Everything seems worse when you're hungry, stressed or both.

And, although there is help available, sometimes the need just can't wait.

That's why Tūrangi Police and Tūrangi Fire Brigade have both taken to carrying kai parcels in their vehicles - boxes of food they can hand out to families in need.

Child poverty: High housing costs emerge as significant factor
Brian Fallow: Child-poverty targets just got tougher to reach
Number of children living in poor households jumps in 2018 year, latest figures show


The kai parcels are intended to provide enough food to tide a family over until they can access help via Tūrangi Foodbank or Winz.

Sergeant Te Reipa Morunga, of Tūrangi Police, says police and fire services often get called to jobs at people's homes and, while there, may notice that the cupboards are bare.

The initiative came from Tūrangi Community Constable John Malpas who previously worked in Huntly and had contact with the charity, Rapid Relief Team.

Rapid Relief Team is a global charitable organisation that believes in expressing Biblical principles of care and compassion. As part of that, it donates family food boxes to various New Zealand police stations to be given to families who need them.

Every month for the next five months a pallet of the kai and hygiene parcels will arrive at the Tūrangi Police Station and police and fire staff will keep them in their vehicles to distribute as needed.

Morunga says it made sense for police to partner with the fire brigade because between them they can reach more families.

"Because they [the fire brigade] go to emergencies that we wouldn't go to and vice versa, even simple things like smoke alarms, they sometimes see families that are not in good shape. Being able to give these packs as a koha for them and their kids is a good help in emergency times."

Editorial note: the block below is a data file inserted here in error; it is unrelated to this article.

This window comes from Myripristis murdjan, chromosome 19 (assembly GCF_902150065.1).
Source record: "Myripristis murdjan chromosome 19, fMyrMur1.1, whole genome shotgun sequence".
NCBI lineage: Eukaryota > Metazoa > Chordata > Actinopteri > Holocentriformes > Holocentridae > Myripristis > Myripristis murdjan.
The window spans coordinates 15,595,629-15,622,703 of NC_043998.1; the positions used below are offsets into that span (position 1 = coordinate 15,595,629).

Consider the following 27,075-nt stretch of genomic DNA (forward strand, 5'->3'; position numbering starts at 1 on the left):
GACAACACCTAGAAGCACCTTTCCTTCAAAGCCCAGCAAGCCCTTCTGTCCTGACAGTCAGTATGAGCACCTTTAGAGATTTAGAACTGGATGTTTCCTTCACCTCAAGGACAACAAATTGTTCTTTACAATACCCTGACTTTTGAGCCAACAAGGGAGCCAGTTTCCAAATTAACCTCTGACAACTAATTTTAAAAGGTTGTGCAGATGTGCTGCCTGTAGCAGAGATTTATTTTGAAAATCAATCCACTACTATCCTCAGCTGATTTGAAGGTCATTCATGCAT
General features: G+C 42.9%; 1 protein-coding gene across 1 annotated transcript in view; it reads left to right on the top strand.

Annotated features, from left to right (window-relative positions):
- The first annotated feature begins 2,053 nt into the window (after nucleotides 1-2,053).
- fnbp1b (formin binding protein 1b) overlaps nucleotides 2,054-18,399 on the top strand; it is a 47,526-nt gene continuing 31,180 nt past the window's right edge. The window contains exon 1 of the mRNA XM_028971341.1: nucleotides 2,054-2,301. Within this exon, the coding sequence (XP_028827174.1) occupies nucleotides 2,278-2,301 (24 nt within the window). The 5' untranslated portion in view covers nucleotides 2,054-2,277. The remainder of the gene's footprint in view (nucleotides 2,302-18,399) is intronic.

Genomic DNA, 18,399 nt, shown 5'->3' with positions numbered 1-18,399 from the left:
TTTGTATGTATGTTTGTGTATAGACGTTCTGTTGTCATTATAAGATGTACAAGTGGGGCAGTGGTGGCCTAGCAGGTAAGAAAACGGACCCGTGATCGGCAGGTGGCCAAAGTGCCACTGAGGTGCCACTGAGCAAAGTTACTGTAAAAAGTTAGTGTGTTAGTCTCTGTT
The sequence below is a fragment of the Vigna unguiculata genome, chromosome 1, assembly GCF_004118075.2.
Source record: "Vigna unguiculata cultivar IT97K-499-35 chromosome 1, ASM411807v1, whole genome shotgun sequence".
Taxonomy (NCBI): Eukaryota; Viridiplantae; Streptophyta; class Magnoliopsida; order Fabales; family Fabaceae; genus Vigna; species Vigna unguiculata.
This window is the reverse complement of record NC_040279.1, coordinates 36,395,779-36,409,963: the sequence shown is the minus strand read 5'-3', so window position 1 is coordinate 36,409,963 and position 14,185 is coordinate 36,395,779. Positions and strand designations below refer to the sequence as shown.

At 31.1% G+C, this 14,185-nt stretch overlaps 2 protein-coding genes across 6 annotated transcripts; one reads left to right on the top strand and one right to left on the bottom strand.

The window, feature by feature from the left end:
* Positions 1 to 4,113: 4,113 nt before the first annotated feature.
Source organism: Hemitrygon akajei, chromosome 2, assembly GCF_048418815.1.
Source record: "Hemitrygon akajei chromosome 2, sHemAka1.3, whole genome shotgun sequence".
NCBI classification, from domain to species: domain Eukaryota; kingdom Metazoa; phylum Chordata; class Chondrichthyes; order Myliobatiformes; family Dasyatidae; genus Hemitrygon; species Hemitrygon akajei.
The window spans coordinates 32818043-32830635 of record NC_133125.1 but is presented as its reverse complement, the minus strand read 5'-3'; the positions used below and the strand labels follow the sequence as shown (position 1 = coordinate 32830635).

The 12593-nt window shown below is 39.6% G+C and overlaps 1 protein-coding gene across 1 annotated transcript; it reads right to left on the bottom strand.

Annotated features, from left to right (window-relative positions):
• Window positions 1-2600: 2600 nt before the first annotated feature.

The hygiene packs have sample size packs of disinfectants, hand towels, toilet paper, soaps and shampoos, while the kai parcels have non-perishable food items such as canned food, UHT milk, Weetbix, biscuits, soup and muesli bars.


Morunga says the packs are a stopgap to supply families with essentials until they can access social service agencies and Malpas makes contact later to ensure that the families are getting support.

The kai parcels only started this week and Morunga says they have given out several already.

"The troops carry two boxes in their cars as they go around and Fire are doing the same. You've got to have it there to pass it on."

Morunga says people cope with adversity better if they are not worrying about food.

"If people have food in their pukus and on their shelves, kids can go to school and it sets them up better for the day."

Subscribe to Premium